Venezuela Drenched As Elections Draw Near

As the end of the rainy season is in sight and final preparations are
being made to make the country ready to vote on Sunday, Venezuela has
been inundated with rain, causing nine deaths, mudslides, electricity
failures, road blockages, and flooding.

By Tamara Pearson - Venezuelanalysis.com

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The government and community work together in mudslide affected areas. (EFE)
The government and community work together in mudslide affected areas. (EFE)
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Mérida, November 21, 2008 (venezuelanalysis.com)-- As the end of the rainy season is in sight and final preparations are being made to make the country ready to vote on Sunday, Venezuela has been inundated with rain, causing nine deaths, mudslides, electricity failures, road blockages, and flooding.

The president, Hugo Chavez, has called for calm and for confidence in the public institutions to handle the emergency. He said that the Civil Protection bodies and the firemen and women have been working on and evaluating the situation.

The municipality of Baruta in Caracas has been one of the worst affected areas, and the mayor there, Henrique Capriles has declared a state of emergency in order to “facilitate attention and deploy all our emergency services and infrastructure.”

500 people from around Caracas have been transferred to the La Ciudadela refuge.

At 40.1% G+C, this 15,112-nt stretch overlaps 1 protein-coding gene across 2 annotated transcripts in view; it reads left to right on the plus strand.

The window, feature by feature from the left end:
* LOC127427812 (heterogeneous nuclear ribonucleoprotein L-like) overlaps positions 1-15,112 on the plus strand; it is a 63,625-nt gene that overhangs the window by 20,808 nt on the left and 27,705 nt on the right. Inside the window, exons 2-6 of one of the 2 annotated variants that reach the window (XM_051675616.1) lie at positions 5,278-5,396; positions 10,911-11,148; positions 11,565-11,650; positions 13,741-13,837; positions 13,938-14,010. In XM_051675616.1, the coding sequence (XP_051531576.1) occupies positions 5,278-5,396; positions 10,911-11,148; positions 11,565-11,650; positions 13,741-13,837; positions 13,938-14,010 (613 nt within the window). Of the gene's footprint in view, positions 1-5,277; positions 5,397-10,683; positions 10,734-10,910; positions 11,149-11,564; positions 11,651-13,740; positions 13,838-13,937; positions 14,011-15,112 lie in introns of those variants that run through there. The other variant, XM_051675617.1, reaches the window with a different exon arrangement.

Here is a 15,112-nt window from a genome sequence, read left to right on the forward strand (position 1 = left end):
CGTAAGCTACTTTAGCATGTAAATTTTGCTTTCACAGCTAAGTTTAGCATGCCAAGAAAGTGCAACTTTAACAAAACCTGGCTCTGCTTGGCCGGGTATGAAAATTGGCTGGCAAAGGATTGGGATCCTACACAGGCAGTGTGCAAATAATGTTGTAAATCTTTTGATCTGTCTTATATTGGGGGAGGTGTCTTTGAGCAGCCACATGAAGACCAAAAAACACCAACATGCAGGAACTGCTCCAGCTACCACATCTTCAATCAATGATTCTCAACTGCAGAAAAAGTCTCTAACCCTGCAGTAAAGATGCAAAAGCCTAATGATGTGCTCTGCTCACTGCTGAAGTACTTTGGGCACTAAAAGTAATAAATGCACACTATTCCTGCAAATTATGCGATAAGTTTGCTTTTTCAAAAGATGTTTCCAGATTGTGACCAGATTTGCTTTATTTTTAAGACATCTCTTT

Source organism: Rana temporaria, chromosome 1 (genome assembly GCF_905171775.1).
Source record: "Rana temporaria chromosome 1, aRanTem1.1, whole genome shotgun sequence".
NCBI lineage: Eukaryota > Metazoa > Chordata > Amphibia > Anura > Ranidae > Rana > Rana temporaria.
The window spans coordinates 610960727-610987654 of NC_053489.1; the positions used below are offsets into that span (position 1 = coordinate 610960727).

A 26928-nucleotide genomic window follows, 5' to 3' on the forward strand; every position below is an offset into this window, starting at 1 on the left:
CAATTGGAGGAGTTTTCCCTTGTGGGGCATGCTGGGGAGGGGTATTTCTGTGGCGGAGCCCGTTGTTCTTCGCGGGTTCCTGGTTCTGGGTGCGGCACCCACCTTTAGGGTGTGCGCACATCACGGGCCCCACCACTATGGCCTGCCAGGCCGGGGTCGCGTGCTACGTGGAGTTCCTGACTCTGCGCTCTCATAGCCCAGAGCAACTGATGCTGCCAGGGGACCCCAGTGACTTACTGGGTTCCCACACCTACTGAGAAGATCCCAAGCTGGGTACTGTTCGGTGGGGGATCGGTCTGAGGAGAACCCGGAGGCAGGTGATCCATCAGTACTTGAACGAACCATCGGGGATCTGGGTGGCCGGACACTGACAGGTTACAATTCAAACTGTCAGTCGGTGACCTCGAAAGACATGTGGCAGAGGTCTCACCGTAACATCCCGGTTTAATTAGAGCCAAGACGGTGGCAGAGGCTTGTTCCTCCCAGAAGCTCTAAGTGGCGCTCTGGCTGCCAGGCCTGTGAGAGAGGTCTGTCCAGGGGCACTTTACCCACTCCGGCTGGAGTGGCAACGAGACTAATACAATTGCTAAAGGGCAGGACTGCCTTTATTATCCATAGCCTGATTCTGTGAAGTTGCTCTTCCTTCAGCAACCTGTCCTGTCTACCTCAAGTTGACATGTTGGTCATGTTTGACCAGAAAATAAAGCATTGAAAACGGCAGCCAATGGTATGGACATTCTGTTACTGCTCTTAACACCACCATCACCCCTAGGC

The refuge was completed in 2005 and includes medical attention facilities, areas for children, toilets, and an eating area.

From the early hours of Friday morning government teams were out on the Prado del Este highway, in the Miranda part of Caracas, clearing debris and mud that was obstructing it. The governor, Diosdado Cabello assured that the workers would continue with the clean up through out the day as well as working to prevent any new mud slides in the area.

He also highlighted the participation of the organized communities who had been working all night with the security units. “One of the most important added values of all this is that the communal councils have been facilitating the work.”

Chavez agreed that the communities “have to be the protagonists of their own solutions,” and has also ordered the immediate execution of a special plan to help the small businesses that were affected by the intense rain on Thursday. He said that resources would be delivered by next week to the most affected.

According to Carlos Sierra, the Bolivarian Federation of Students is helping those affected by rain in the state of Vargas. A group of about 30 youth stayed on watch all of Thursday night and plan to continue as necessary.

The executive vice president, Ramon Carrizales, criticised the way the private media had handled the rain problems, “as if they are celebrating these facts and looking to somehow gain electorally from them.”

According to the Venezuelan National Institute of Meteorology and Hydrology the heavy rain is expected to continue over the weekend, including on Sunday, the day of the regional elections, due to an “atmospheric instability in the intertropical convergence zone.”  

The worst rain, and therefore a few electricity problems, is expected in the south west of the country.

Venezuela experiences a rainy season from May until December.